Specialized Tire styles?- Mtbr.com
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  1. #1
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    Specialized Tire styles?

    This may be a dumb question, but looking into new tires and there a few different styles I don't understand.

    https://www.specialized.com/us/en/sh...family:Butcher

    There is the 2Bliss ready, the Control, and the Grid. What is the difference between the 3 styles aside from about $20

  2. #2
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    It refers to the casing of the tire, in terms of puncture protection.

    From least to most, it goes 2Bliss, Control, Grid.
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  3. #3
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    2Bliss Ready gets you a specially formed bead that creates a better airtight seal for tubeless setups. It can be found as an option on the casings styles below.

    Control is a performance casing (60 tpi) with folding bead intended for mountain biking on groomed trails. Should be the lightest and least expensive.

    Pro is a performance casing (60 tpi) with folding bead and a puncture resistant layer under the tread intended for all-road.

    GRID adds an extra slash-resistant layer on the sidewalls of a Control casing, for more raw and rugged terrain where edges of sharp rocks can slash a tire (e.g. jagged rocks lining the sides of a rut). Small upcharge and weight increase.

    BLK DMND adds extra sidewall reinforcement on top of the GRID. Another upcharge and weight increase. People generally pick this if they find they impact things hard enough that the tire itself gets "pinched" between the rim and ground and flats. Generally for enduro bikes that give confidence to ride extra hard.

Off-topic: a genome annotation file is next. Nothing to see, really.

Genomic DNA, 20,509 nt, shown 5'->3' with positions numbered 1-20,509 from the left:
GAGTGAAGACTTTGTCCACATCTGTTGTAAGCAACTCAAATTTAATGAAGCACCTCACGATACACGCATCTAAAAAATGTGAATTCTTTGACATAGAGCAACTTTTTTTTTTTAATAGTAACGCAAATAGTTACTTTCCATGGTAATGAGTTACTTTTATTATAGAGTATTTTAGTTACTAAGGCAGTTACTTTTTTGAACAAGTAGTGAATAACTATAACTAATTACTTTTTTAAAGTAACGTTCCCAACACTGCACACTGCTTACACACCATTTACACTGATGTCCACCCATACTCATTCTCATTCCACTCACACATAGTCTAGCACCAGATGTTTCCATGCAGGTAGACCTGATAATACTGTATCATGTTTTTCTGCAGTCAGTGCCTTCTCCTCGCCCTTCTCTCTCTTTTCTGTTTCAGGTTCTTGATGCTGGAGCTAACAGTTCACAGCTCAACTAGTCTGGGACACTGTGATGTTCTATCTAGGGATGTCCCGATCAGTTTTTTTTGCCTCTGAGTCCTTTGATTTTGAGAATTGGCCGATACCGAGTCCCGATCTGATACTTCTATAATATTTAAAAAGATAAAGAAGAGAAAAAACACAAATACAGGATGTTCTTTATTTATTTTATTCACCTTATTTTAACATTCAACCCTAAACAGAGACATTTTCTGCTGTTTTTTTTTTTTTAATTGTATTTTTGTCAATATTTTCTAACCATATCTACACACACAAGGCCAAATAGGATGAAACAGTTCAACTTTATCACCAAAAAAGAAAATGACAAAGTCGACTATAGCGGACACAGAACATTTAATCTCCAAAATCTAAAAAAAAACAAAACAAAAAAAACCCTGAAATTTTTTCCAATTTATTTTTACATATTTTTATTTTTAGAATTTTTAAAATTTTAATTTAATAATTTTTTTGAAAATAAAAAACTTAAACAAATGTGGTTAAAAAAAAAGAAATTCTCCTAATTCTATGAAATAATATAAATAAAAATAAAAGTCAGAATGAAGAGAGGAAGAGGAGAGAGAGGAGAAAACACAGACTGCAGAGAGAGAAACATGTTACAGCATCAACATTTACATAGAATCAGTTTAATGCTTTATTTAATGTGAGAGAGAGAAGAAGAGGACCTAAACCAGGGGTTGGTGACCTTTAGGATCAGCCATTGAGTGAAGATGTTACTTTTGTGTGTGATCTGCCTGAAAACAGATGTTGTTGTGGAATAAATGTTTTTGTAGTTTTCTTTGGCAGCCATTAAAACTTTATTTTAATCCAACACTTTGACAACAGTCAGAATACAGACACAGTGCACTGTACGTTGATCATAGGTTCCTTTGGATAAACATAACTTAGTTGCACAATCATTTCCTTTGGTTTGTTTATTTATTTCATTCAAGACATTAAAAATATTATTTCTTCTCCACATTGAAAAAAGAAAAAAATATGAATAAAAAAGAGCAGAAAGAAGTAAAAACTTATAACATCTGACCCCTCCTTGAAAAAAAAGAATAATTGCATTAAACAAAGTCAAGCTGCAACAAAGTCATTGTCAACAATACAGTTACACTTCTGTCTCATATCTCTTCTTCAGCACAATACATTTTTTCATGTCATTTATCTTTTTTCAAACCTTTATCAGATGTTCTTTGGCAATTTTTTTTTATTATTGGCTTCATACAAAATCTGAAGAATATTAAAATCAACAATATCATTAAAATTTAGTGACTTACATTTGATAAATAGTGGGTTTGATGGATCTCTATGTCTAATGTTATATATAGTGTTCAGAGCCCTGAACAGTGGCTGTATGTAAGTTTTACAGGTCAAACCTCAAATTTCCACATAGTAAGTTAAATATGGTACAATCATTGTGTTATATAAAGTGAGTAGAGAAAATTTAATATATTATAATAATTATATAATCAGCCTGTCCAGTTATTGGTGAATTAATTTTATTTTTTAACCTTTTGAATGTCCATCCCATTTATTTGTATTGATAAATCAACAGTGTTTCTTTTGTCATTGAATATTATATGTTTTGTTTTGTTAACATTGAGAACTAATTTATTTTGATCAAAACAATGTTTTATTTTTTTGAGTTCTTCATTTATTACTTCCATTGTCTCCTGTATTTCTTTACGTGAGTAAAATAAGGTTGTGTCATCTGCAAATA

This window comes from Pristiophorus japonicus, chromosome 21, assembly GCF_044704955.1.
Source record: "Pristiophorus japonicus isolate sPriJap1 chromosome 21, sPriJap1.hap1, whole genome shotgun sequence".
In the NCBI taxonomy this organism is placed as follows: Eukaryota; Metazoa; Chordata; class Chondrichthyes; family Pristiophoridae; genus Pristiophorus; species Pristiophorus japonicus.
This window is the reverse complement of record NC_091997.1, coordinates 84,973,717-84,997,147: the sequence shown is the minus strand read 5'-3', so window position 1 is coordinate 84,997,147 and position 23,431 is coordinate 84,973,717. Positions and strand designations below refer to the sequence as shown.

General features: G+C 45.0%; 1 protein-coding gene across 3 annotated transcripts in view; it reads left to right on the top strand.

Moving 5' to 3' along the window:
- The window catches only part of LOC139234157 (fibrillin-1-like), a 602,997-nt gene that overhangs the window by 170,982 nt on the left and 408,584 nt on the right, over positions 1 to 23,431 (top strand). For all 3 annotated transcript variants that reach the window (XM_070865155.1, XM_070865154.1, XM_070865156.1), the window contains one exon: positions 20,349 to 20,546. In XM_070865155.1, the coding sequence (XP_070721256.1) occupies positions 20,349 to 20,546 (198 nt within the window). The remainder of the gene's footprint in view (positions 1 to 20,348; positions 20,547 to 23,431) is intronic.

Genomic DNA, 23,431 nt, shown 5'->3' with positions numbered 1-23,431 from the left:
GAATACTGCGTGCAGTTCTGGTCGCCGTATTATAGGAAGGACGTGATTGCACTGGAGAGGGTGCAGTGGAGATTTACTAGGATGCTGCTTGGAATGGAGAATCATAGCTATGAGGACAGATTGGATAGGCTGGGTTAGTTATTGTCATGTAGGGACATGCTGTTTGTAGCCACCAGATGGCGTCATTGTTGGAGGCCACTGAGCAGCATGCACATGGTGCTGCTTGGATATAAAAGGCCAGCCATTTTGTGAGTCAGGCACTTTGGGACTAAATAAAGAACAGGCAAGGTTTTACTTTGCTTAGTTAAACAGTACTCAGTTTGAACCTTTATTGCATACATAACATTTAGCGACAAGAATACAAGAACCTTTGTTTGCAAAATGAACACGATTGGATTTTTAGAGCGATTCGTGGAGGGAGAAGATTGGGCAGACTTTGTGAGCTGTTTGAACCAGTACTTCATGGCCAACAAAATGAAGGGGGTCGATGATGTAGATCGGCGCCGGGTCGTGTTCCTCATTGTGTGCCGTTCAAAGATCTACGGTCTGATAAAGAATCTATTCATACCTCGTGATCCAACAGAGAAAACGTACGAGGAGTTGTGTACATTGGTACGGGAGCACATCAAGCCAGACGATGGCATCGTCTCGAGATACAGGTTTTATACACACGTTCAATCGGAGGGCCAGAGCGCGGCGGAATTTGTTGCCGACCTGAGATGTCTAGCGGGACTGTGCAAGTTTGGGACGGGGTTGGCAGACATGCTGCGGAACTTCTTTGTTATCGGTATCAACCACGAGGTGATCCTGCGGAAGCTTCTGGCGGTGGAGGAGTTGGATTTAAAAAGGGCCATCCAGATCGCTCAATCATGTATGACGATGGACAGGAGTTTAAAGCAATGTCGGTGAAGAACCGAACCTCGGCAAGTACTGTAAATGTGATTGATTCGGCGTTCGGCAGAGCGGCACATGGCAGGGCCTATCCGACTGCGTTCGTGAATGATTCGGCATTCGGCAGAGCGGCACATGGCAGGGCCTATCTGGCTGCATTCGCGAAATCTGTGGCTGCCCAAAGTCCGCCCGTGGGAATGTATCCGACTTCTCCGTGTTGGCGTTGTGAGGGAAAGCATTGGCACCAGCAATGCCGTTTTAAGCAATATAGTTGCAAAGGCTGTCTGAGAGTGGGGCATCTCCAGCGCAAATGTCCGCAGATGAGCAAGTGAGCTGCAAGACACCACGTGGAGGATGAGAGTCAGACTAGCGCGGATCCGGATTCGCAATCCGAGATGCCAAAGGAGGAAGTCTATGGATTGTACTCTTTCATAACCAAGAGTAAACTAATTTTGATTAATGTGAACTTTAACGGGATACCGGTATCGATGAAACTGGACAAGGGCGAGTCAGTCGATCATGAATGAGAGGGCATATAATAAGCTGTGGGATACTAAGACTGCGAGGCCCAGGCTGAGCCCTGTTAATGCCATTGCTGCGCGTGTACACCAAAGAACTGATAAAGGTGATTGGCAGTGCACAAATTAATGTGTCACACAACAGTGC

DH is a very reinforced tire intended for downhill. You probably care more about not flatting and the best grip possible than rolling resistance and weight if you're considering this.

    S-Works is a more supple (120 tpi) casing, that conforms better to rocks for extra control/grip and comfort and lower rolling resistance, but is more fragile, intended for racing.

    There's also other things to consider, like GRIPTON rubber compound or basic durometer compounds. GRIPTON is an advanced formula that has a good balance of speed, grip, and wear resistance. The lower a durometer compound is (e.g. 60a/42a vs 70a), the stickier it is, the slower it is, and the faster it wears.

    Spec is giving the option to optimize your setup, so you aren't running overkill tires, such as running less reinforcement for the front. I guess people are sensitive to dragging extra/needless features along and want to make the most of what power their body can produce.
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  4. #4
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    Tire mfgís

    Quote Originally Posted by CrashDummy31 View Post
    This may be a dumb question, but looking into new tires and there a few different styles I don't understand.

    https://www.specialized.com/us/en/sh...family:Butcher

    There is the 2Bliss ready, the Control, and the Grid. What is the difference between the 3 styles aside from about $20
    I would suggest not buying a specialized branded tire. Itís not their core business and there are some very good tire manufacturers out there. I ride a specialized carbon Camber and replaced the Branded rubber on the new bike almost immediately and found improvement.

    Little wider in the front and narrower in the rear is always a good formula depending which part of the country and terrain you have.

  5. #5
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    It's been one of their feature products since the original ground control tire which I used in the early 90's

    They've been refining and improving tires for the last 30+ years, and the first thing they released to the market was a tire!

    1976: Specializes produces and sells their first self-made product, a tire designed for the touring market.
    1981: Specialized introduces the StumpJumper, the first mountain bike sold to the general public.

    They even partnered with a Japanese tire manufacturer and helped design a factory that exclusively produces Specialized tires.
    https://www.specialized.com/us/en/stories/tire-factory


    The Grid Trail tires are a really good combination of durability and weight,
    although I'm using Maxxis tires right now, some of my favorites include the Butcher, Eliminator, Ground Control, and the discontinued Captain.
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  6. #6
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    Quote Originally Posted by mlx john View Post